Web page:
GREAT BAY, Sint Maarten (DCOMM) – A small Work Group (WG) within the Emergency Support Functions (ESF) that falls under the Emergency Operations Center (EOC), has been formed to assess and ensure National Tsunami Preparedness within the Government apparatus, and to develop a national tsunami preparedness plan.
A tsunami is a very large ocean wave caused by an underwater earthquake or volcanic eruption.
On Tuesday a meeting chaired by the EOC Disaster Coordinator and Fire Chief Clive Richardson, and supported by ESF-10 Coordinator and Secretary General of the Ministry of Tourism, Economic Affairs, Transportation and Telecommunications (Ministry TEATT) Miguel de Weever, brought together various government agencies that are part of the WG.
The WG is a joint initiative of the Office of Disaster Management and Ministry TEATT.
The agencies are: Sint Maarten Police Department, Fire Department/Office of Disaster Management, Meteorological Department of St. Maarten, St. Maarten Tourist Bureau, Department of Communication (DCOMM), and the Ministry of Public Housing, Spatial Planning, Environment, and Infrastructure Management (Ministry VROMI).
The WG and subgroups will meet on a regular basis and will be working on a number of areas such as warning systems, designated safe areas, public awareness campaign and post-Tsunami event.
One of the key areas discussed is the identification of an alarm center(s) that would then activate the EOC. This is critical, as evident in the real-life event of Tuesday, January 9 in the middle of the night when an earthquake in the Western Caribbean Sea resulted in a tsunami warning being issued for parts of the Caribbean.
The WG will be looking at the various forms of warning systems to ensure that the country has a comprehensive and effective system such as a siren alarm system and/or using electronic messaging via Smart Phones to alert the population and what action is required. The system should also be able to issue messages in various languages.
The designation of Safe Areas where persons in the various low-lying districts need to go for safety are to be identified. The traffic flow via identified evacuation routes and the logistics need to be worked on in order to maximize the survival rate of the population.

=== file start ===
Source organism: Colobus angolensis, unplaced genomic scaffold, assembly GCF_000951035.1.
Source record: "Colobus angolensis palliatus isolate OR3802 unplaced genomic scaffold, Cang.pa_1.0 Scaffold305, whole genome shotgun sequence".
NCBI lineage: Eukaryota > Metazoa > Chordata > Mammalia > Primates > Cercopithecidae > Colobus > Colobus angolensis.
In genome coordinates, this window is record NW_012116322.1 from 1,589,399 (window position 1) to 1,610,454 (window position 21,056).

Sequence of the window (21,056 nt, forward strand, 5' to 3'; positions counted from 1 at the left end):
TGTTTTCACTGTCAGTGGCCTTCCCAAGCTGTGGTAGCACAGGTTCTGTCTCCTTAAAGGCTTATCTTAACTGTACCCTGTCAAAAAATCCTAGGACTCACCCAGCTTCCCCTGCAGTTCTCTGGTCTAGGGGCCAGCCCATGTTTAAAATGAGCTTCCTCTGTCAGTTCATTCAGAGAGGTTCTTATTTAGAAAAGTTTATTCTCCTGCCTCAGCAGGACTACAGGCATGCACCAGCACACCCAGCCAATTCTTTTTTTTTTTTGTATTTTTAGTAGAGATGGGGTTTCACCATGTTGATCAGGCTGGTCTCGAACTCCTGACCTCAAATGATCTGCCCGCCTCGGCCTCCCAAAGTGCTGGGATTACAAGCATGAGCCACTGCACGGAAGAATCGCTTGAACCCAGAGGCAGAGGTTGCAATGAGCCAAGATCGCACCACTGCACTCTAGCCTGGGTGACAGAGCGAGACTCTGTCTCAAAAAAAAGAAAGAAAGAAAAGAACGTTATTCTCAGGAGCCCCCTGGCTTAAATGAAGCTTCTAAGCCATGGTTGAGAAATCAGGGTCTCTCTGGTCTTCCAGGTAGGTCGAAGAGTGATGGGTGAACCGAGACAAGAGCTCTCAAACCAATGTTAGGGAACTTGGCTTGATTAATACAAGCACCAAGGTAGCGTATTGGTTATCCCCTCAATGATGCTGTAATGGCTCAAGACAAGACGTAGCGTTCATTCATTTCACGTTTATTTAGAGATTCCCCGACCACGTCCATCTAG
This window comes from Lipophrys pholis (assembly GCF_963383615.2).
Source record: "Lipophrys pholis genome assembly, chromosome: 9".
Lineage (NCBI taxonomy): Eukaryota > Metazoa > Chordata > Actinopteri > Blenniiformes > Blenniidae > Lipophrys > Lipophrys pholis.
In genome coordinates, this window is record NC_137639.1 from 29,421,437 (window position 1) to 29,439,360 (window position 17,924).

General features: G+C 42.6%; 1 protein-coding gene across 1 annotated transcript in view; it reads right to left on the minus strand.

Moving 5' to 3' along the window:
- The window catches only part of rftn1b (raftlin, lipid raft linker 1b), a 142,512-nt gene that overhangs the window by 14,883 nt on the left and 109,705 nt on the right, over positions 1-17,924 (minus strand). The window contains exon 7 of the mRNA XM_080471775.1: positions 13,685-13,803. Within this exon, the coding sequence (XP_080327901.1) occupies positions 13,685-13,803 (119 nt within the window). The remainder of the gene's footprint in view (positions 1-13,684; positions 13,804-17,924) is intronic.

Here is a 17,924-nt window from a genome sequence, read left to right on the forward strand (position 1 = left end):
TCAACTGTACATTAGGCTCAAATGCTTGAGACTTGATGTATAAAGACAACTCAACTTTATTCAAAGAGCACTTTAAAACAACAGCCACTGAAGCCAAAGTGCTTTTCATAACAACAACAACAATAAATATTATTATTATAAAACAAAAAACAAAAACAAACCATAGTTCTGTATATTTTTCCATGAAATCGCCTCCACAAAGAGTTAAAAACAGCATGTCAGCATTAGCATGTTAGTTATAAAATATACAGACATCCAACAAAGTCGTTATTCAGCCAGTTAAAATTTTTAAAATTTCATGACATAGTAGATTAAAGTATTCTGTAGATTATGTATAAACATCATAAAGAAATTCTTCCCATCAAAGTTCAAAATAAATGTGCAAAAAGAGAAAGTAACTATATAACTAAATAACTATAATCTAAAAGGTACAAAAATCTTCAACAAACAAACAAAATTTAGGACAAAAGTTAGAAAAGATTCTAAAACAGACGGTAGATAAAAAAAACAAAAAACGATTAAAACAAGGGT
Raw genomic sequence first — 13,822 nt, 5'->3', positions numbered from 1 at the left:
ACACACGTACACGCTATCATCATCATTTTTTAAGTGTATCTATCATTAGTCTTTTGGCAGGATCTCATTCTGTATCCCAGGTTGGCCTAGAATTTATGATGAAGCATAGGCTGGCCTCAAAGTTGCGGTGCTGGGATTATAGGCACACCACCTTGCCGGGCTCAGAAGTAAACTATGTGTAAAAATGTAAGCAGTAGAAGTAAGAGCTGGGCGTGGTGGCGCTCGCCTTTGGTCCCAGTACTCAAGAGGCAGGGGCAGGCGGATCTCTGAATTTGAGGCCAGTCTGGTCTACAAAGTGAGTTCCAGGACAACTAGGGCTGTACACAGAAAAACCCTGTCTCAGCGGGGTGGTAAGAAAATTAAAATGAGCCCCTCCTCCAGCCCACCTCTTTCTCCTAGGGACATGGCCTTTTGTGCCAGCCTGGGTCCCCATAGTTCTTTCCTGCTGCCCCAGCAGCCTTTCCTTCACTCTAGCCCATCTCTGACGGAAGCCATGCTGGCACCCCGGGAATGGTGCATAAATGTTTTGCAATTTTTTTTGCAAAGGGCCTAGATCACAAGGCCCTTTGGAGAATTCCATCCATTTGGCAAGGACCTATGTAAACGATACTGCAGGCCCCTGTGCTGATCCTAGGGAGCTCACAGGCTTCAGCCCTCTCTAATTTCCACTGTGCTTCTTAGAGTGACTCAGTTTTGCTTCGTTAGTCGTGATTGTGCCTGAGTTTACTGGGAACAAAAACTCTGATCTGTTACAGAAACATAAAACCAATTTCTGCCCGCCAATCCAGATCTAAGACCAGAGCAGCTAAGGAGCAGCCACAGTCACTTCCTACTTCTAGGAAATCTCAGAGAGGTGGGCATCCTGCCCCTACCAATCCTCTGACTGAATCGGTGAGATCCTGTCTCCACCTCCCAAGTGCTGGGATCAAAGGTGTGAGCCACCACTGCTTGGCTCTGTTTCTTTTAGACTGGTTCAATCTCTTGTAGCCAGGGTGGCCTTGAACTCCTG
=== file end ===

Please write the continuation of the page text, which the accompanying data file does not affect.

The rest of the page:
A Public Awareness Campaign will be necessary to sensitize the population about the alarm system that would be put in place; what actions a person is required to take; the evacuation route etc. The Public Awareness Campaign would also cater to specific publics such as public, schools (i.e. Children), Tourists, Vulnerable Persons/groups, etc.
Besides being able to respond to a tsunami event, the WG will also look at a Post-Tsunami Sint Maarten and what will be required in the aftermath.
Members of the WG were of the opinion that Hurricane Irma has taught us many valuable lessons and one needs to ensure that we have an improved plan to execute and protect life, community and property on Sint Maarten during a natural disaster.
In the past 500 years there have been ten confirmed earthquake-generated tsunamis in the Caribbean Basin with four causing fatalities. An estimated 350 people in the Caribbean were killed by these events.
During the relatively short 500-year period of written Caribbean history, tsunamis have inflicted a small amount of losses compared to other hazards such as windstorms, earthquakes and volcanic activity. The impact of a large tsunami can be as devastating as earthquakes or an erupting volcano.
The Eastern Caribbean islands lie in a setting where major structural changes are occurring in the Earth’s crust. All known sources capable of causing tsunamis (that is, earthquakes, volcanic eruptions, landslides) occur within striking distance of the Eastern Caribbean, and there are also distant sources across the Atlantic.
Since the islands lie in an area of relatively high earthquake activity for the Caribbean, the most likely tsunamis to affect the Eastern Caribbean are those which can be triggered by shallow earthquakes (<50km depth), in the region, greater than magnitude 6.5, according to the Seismic Unit of the University of the West Indies.